From Thursday 8th to Saturday 10th June, the West Somerset Railway will be staging another of its popular special events.
This one celebrates historic diesel locomotives and star of the show will be 62-year-old Deltic locomotive No 55009. The Deltic class of locomotives were designed for high speed running with express passenger trains, and operated mainly on the East Coast mainline, between London (King’s Cross), Newcastle and Edinburgh. When they were first introduced they had quite a lot to live up to because they replaced the A4 streamlined Pacific steam locomotives.
But over the years the diesel electric Deltic locomotives made a real name for themselves, running reliably at high speeds. Built by English Electric in 1961, 55009 was based at Finsbury Park depot in North London. Following East Coast tradition, 55009 is named after the racehorse Alycidon and the characteristic “Deltic roar” will be heard in West Somerset for those three days. 55009 will be working no less than two round trips each day during the festival and this will be the first chance to travel behind 55009 during 2023. She is normally based at Barrow Hill near Sheffield and can be seen on rail tours on the mainline from time to time.
Another mainline visitor will be Class 50 locomotive no. 50008 Thunderer. 50008 was built in 1968 by English Electric. 50008 was originally seen heading express passenger trains on the West Coast Mainline between Crewe and Glasgow. Following electrification of the West Coast mainline, most Class 50 locomotives (including 50008) moved to the Great Western main line and subsequently to the line from London (Waterloo) to Exeter. Although withdrawn from regular mainline service in 1992, 50008 is still active on the mainline occasionally today and can be seen on a variety of rail tours and other work.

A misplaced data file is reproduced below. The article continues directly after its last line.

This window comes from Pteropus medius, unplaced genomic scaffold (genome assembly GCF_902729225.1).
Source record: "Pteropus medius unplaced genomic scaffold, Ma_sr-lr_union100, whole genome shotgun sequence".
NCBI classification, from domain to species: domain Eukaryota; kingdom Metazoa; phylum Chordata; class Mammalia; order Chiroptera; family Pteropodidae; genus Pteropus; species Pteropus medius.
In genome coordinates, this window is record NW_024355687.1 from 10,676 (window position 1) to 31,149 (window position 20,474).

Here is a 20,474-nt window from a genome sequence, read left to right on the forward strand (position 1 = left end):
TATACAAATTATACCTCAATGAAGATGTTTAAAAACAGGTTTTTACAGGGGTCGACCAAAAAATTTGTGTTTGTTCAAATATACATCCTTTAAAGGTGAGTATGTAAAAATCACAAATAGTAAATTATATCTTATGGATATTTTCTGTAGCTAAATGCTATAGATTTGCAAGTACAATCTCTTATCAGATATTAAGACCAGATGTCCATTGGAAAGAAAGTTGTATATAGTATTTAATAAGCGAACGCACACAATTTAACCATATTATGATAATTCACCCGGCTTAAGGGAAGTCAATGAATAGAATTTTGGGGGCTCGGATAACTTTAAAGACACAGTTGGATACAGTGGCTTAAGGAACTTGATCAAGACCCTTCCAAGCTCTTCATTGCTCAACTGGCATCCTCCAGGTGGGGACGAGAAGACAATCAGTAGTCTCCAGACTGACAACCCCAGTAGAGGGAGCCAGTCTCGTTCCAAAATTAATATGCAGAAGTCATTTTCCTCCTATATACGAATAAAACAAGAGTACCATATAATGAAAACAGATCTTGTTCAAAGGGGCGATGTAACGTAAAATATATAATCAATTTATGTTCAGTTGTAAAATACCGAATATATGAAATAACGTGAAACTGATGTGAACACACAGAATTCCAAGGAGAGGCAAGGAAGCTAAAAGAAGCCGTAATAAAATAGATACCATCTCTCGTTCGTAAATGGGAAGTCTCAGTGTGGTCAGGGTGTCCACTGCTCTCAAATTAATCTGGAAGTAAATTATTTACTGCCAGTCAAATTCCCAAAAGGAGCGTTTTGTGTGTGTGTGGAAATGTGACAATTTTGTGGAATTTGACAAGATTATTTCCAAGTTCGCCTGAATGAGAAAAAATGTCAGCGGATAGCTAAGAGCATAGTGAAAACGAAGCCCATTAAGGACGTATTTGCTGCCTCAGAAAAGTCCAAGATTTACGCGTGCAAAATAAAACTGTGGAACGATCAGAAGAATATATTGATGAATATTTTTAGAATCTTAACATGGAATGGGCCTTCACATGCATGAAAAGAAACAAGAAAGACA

Class 25 diesel locomotive No D7659 will be visiting from Peak Rail in Derbyshire. D7659 came back into service during the latter part of 2021 for the first time in more than 23 years following a comprehensive restoration that effectively saw the 1966 loco rebuilt. As the final locomotive built by Beyer Peacock at Gorton Works in Manchester, D7659 saw just over 20 years work with British Railways mostly in the Midlands and Northwest and also in Wales and Scotland.
Another visitor will be Class 33 No 33002. This is the oldest surviving Class 33 “Crompton” in preservation and currently resides at the South Devon Railway running between Buckfastleigh and Totnes. The locomotive was built at Smethwick in 1959 to be utilised for British Railways on the Southern region where it could be found on various passenger and freight workings. It was restored to working order in 2008 by the South Devon Diesel Traction group. This Class 33 will join the two West Somerset Railway resident Class 33 locomotives, D6566 and D6575.
Class 14 No. D9551 will be making a welcome return to the West Somerset Railway in memory of a DEPG Member and volunteer Simon Purvis who sadly passed away recently after a short illness.
D9551 entered service in September 1965 following the design of BR(W) and was based at Cardiff Canton. Following on from a move to Hull Dairycoates in 1967, the locomotive was withdrawn from service in 1968 after just 2 years and 7 months in service. In 1981 the locomotive was purchased for preservation by the 'Railway Power Services', a group formed from a consortium of West Somerset Railway and DEPG members. It arrived on the WSR from BSC Corby and entered service on 7 June 1981. While D9551 was based at the WSR it was used on works trains and passenger services, particularly the 'Quantock Belle' dining trains. Nowadays the locomotive is in ownership SVR Class 14 Company Limited and can be seen running on the Severn Valley Railway.
During the event the Class 14s will be carrying a wreath and special headboard in memory of Simon who was very well respected both within the DEPG and throughout the heritage railway sector for his vast and detailed knowledge of the Class 14s.
The visiting locomotives will be working alongside the various residents, which are maintained by the Diesel and Electric Preservation Group based at Williton. The DEPG works and depot at Williton will be open for visitors during the Festival, and there will also be a variety of display and shop stands maintained by various preservation groups.
Advanced tickets for the festival can be obtained at https://www.west-somerset-railway.co.uk/events/detail/summer-diesel-festival or by phoning 01643 704996.